The news, our children, and saving the world.

The way we raise our children. {Clean. The LuSa Organics Blog}

Once upon a time I was an NPR news junkie.

I'd listen in my car, at my desk, in the kitchen.

And then I had a baby.

And I kept listening.

And then my baby became a very bright, active, verbal toddler.

And I kept listening.

And then one day I turned on the radio as I so often did, with my two-year old in the room, quietly eating lunch at the table.

As I pushed the power button on the stereo one gruesome sentence from the war in Iraq hung in the air like black smoke around my child and me.

My finger quickly pushed the power button again, but that sentence remained. Hanging there.

I never turned the radio on again.

: : :

I realized in that moment that one important job I have as a parent is to protect my child from things too big and too dark for him to comprehend.

I would not invite those stories into his dreams.

And there was an unexpected benefit that came with this change. I was better for turning off the loop of bad news that I had been marinading in for so many years.

The shadows I had invited into my own world also lessened when I stopped steeping in so much tragic news. My worrying reduced. My anxiety reduced. My light shined a bit brighter.

I saw fewer monsters in shadowy corners than I had in all of my life.

Because you see, I am extremely empathetic and sensitive. (Some might say "to a fault" but I won't go that far. Because often our curse is also our gift.) Hearing bad news can send me into a spiral I can't lift out of for hours or even days. It did then, it does now.

I am not desensitized to the news. I never will be. I never could be.

In fact, I don't want to be. But that means I must be mindful to what I invite in.

And while I have since organized my life to seek my news mindfully, sometimes the tragic stories slip in that I just can't shake off.

It's been that way this week.

The news crept into my life and I laid awake at night, worrying and imagining the incomprehensive horror and pain that seems to touch every corner of the world.

Sometimes it seems like it's everywhere, doesn't it?

And after spending two days mired once more in anxiety and sadness, I chose to snap myself out of it. Because fixating on what is wrong doesn't help anyone.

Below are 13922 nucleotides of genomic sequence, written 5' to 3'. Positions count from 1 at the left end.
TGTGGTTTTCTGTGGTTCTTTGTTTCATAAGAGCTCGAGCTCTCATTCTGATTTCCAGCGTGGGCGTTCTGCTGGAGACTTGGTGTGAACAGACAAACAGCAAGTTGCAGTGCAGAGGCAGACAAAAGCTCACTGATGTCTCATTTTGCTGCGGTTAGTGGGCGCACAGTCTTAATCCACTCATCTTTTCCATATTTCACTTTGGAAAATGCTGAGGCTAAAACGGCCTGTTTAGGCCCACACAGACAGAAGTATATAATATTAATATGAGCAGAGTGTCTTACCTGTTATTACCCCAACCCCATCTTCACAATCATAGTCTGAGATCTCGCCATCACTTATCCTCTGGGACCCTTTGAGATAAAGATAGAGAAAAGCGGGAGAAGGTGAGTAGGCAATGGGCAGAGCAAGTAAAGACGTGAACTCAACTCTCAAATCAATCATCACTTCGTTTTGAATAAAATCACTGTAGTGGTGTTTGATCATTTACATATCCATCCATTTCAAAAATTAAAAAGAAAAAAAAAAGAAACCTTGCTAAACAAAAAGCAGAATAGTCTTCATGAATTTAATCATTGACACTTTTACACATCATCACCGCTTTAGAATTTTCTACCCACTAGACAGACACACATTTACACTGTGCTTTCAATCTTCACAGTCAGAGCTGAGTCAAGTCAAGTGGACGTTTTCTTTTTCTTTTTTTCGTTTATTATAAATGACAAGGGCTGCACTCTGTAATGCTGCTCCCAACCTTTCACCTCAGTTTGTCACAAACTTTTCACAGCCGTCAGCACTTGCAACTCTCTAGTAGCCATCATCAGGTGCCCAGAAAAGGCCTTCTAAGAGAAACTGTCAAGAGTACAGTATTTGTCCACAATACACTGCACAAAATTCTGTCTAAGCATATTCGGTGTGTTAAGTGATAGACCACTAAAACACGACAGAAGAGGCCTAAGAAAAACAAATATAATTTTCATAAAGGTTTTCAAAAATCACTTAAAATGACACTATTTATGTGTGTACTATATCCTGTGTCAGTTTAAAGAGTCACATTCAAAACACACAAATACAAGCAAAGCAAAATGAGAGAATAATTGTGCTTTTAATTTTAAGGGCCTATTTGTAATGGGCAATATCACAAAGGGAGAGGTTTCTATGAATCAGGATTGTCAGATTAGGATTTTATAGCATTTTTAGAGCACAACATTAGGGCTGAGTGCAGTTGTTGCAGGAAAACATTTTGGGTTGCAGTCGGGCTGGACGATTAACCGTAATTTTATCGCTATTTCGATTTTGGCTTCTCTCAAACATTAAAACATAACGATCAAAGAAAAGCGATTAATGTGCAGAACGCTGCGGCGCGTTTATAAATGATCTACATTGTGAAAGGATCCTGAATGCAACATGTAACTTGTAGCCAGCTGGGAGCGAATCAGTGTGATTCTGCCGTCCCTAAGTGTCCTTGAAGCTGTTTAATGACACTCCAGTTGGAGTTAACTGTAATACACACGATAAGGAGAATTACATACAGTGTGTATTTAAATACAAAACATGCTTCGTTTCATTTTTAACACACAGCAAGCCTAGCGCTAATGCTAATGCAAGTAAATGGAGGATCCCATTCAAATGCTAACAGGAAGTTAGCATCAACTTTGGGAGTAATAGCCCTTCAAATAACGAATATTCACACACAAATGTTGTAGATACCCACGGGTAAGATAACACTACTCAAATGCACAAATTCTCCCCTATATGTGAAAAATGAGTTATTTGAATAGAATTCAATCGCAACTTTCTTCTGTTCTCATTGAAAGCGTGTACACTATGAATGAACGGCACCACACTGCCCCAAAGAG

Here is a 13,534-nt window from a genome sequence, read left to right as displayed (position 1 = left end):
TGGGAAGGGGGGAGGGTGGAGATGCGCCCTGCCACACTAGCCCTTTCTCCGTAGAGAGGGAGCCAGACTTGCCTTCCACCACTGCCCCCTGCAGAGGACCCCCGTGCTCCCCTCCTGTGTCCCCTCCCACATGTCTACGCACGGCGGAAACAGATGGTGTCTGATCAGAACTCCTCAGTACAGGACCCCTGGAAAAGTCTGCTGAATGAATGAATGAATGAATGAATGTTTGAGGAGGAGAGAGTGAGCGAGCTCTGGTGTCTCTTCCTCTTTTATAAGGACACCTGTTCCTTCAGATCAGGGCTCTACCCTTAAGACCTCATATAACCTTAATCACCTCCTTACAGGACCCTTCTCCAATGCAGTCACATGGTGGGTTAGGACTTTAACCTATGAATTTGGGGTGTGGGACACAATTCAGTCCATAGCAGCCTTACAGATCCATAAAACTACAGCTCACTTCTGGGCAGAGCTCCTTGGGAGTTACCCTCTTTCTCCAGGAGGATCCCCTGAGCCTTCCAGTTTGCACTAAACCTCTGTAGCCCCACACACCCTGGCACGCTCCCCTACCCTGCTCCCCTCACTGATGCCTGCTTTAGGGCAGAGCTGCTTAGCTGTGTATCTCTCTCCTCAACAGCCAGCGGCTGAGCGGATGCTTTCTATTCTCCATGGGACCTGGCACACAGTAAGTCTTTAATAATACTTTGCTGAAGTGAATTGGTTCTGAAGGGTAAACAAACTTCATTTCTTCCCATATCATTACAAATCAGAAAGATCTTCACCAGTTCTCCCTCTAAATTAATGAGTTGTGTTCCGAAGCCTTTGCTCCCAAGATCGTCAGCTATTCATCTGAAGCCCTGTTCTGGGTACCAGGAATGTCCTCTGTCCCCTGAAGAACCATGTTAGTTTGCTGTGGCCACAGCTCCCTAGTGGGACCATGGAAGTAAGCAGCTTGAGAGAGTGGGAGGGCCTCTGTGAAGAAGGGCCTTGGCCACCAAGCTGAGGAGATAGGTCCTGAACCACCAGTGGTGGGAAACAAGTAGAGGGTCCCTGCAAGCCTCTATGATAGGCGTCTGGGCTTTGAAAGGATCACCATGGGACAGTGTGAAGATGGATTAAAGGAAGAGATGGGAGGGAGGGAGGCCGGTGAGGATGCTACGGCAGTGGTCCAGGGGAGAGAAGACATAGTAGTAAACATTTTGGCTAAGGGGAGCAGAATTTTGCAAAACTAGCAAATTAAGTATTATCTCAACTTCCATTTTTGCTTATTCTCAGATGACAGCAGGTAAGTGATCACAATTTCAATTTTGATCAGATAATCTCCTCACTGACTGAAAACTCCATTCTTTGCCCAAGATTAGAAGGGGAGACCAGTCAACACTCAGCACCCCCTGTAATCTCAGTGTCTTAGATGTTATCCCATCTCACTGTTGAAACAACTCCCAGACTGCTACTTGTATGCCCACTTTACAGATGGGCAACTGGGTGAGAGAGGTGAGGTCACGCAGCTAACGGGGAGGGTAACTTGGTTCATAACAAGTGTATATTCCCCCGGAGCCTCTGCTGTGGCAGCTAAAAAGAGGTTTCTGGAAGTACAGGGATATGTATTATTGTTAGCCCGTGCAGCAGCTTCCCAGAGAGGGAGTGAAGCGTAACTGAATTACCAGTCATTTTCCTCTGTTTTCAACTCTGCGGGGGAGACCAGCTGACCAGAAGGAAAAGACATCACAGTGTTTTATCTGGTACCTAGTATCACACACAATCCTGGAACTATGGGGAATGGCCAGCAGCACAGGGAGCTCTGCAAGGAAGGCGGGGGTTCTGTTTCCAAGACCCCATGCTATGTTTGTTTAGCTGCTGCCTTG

So I shifted my focus.

Because there is goodness all around us.

(And yes, there are terrible stories too.)

But I believe the good exponentially outweighs the bad. And I will focus on all that is right and good. Around the world and right here in my own backyard.

The mist in the hills, the flowers on the roadsides, the food on our table.

And the children.

These children.

The ones entrusted to me to love and nurture and guide.

Because I can not end the suffering that exists in this world. I can not save everyone.

But as a person who loves a child I do have the power to nurture children who become healthy, kind, gentle, patient, strong adults. 

I can do that. And that's the most measurable positive change for this world that I could ever imagine creating.

 : : :

So today I am recommitting myself to being the parent I want to be.

The healthy, kind, gentle, patient, strong adult that I am.

While I can not end all suffering, I do have the power to nurture goodness in the world. 

"There is no single effort more radical in its potential for saving the world than a transformation of the way we raise our children." ~ Marianne Williamson

Yes. I can do that. And so can you.

Starting now.

Want more parenting inspiration? My "More Peaceful Parenting" series is here.

22 thoughts on “The news, our children, and saving the world.

  1. ann-margaret says:

    Thank you for this. I have been feeling this as well lately and have consciously been stepping away from NPR as background noise. I have always enjoyed catching up with news this way but my bright 5 year old is catching up as well. I turned my radio off too!! I am seriously thinking about taking the month of June (I will be visiting my hometown for the month) and going screen free/news free. I owe it to myself and my children to a) be present in the moment and b) as you mentioned above my job “is to protect my child from things too big and too dark for him to comprehend.” The news is overwhelming and sad & now matter how hard we try or how surface level it may seem we are definitely internalizing it and so are our children. For me it’s about getting back to basics and back to nature. About celebrating the good, the happy, the positive…the many blessings we have in this life. Again, thank you…this really made my day. AM